“How old will I be when he dies?”

We sometimes think strange thoughts about our heroes. I had pondered that question every once in a while about one of my heroes, Neil Peart, who loomed large as the most important drum teacher in my life. Not in person, of course. But via Rush’s extensive catalog, I – along with tens of thousands of other drummers – grew and learned a vast vocabulary under the tutelage of my “virtual” professor.

Sadly, the question that I had asked myself periodically over the years was answered all too abruptly last week when I learned, along with the rest of the world, that Peart had passed away from brain cancer on January 7 at 67 years young.

The copious outflow of meaningful mourning which erupted all across the internet in the wake of his death has been a testament to the legacy he left behind as a towering percussionist, lyricist, and human being.

In 2010, I wrote a review of Rush’s 1985 “Power Windows” album on Amazon. As an homage to the band, and especially to Neil, who – with that album and performance – lit a percussive fire in me that will likely remain lit until I’m old and gray, I offer it again here:

I am a big Rush fan and believe they are still in possession of most of their creative and musical powers. The issues of comparing this album to Moving Pictures or 2112 aren’t really fair in that the album production and head space of the band are wildly different in each case. If some people are narrow minded enough to think that all synths are inherently anti-rock, there’s nothing really to argue about.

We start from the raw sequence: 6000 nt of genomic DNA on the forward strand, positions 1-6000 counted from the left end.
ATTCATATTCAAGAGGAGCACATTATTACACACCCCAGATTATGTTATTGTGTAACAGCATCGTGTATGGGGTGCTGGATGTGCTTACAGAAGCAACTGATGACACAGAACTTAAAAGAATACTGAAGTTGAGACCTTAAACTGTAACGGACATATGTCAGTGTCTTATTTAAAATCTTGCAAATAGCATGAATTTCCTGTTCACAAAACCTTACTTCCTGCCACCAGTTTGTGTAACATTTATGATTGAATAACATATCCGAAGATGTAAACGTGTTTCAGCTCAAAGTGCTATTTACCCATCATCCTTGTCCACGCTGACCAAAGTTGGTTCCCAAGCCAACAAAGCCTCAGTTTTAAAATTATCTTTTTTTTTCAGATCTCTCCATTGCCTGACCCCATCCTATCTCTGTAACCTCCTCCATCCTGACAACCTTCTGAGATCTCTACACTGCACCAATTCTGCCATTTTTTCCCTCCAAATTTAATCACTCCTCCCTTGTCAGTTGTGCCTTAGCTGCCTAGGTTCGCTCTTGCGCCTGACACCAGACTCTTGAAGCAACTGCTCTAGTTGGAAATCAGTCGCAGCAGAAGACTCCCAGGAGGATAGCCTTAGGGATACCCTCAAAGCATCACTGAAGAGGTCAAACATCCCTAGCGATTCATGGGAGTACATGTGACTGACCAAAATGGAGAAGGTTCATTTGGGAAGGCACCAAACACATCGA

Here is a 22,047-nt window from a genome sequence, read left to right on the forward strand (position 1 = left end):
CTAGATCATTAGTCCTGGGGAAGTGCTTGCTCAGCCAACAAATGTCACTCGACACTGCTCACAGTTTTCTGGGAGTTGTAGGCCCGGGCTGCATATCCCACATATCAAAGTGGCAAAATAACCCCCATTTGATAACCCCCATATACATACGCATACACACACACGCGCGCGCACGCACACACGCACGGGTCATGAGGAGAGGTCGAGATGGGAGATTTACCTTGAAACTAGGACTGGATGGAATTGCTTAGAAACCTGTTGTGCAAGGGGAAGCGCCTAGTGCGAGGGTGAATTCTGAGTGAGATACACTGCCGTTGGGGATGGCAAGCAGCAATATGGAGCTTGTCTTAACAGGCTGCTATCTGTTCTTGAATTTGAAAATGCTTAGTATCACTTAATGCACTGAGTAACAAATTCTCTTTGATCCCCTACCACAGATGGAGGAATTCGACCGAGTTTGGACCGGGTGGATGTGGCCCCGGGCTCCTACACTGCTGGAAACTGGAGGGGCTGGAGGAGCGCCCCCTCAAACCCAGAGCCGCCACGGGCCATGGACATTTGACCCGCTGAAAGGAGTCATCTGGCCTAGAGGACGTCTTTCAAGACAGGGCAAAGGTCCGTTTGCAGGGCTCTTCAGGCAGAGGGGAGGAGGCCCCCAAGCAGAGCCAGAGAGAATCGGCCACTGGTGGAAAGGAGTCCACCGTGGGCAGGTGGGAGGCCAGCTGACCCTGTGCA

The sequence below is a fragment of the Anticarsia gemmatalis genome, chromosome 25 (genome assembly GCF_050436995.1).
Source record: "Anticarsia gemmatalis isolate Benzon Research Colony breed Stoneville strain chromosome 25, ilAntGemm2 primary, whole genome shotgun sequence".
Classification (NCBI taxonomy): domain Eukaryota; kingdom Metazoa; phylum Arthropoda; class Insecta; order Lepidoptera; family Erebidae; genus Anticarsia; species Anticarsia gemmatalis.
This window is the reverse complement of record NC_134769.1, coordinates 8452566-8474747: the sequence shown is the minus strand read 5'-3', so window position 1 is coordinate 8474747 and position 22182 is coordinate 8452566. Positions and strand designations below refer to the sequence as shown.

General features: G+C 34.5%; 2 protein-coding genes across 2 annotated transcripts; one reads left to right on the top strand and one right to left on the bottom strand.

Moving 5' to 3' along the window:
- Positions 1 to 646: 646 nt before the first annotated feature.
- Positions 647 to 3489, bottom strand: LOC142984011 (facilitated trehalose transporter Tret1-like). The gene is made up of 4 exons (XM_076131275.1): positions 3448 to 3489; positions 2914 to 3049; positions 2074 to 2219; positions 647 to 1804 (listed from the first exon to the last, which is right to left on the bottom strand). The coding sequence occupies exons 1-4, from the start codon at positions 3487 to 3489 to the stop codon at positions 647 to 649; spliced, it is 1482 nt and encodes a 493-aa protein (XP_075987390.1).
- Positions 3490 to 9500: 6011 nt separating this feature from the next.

As a drummer, though, I have to say that I think a transcription of Neil’s drum parts would reveal 1975 to 1985 as his golden years of creativity and prowess, with Power Windows its apogee. The fantastic drum arrangements on this album, all so inventive, purposeful, difficult and yet perfect for each song, are an education for any aspiring rock drummer. That they are all performed on the candy apple red Tama/Simmons/Zildjian kit that thousands of drummers identify as quintessential Peart, is icing on the cake. And if that weren’t enough, these lyrics are some of the finest in Neil’s career, coming off his period of being influenced by the greats of American literature (Hemingway, Steinbeck, Dos Passos, et al).

I won’t say following records go downhill. I will say they go down a different path. More groove-oriented, less musical stretching. (Note Rush purists, I didn’t say NO musical stretching, just LESS). Nothing wrong with that. That’s just the way they chose to go.

But I would like to tip my hat to this crowning gem of Neil’s super-creative years. It has brought me endless enjoyment over the years and now my young sons, budding musicians themselves, have listened and seem to understand this album’s intuitive appeal to the mind of anyone who can appreciate well-crafted rock music.

May “The Professor” rest in peace, and may his family and friends and two bandmates know comfort and consolation during this time.

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